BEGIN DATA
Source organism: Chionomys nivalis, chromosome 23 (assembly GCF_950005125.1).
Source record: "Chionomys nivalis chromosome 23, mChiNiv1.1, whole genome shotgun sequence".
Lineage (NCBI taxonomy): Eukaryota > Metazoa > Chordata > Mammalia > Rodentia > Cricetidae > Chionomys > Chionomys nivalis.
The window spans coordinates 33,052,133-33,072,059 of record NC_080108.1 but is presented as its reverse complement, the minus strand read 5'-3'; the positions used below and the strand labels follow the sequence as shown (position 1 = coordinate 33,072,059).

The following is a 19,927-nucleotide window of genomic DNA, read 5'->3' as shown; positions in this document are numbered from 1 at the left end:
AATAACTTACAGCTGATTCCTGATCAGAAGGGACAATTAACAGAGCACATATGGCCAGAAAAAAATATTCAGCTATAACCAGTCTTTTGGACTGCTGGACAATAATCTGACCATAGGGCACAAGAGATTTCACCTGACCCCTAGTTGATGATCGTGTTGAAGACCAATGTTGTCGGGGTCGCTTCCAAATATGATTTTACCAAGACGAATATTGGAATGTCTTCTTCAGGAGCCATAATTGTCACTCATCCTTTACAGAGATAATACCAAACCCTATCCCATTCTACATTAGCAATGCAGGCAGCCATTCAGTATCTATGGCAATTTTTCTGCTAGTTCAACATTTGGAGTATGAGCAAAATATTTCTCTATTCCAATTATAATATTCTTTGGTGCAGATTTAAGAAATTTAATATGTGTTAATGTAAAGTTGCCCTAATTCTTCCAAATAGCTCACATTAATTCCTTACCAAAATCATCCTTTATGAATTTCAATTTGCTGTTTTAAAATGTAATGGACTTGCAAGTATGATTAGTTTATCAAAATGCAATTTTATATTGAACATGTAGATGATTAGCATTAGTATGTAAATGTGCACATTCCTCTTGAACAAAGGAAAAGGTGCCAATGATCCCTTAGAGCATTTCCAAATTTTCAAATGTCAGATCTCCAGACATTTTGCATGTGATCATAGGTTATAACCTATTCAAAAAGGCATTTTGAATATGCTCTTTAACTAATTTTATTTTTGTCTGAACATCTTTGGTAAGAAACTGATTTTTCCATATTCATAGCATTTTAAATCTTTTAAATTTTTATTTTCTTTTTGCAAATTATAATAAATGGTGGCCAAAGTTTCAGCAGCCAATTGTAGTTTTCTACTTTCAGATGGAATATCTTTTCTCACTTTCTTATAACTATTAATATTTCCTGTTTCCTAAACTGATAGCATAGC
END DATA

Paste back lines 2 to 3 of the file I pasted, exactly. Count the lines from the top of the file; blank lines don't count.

Source record: "Chionomys nivalis chromosome 23, mChiNiv1.1, whole genome shotgun sequence".
Lineage (NCBI taxonomy): Eukaryota > Metazoa > Chordata > Mammalia > Rodentia > Cricetidae > Chionomys > Chionomys nivalis.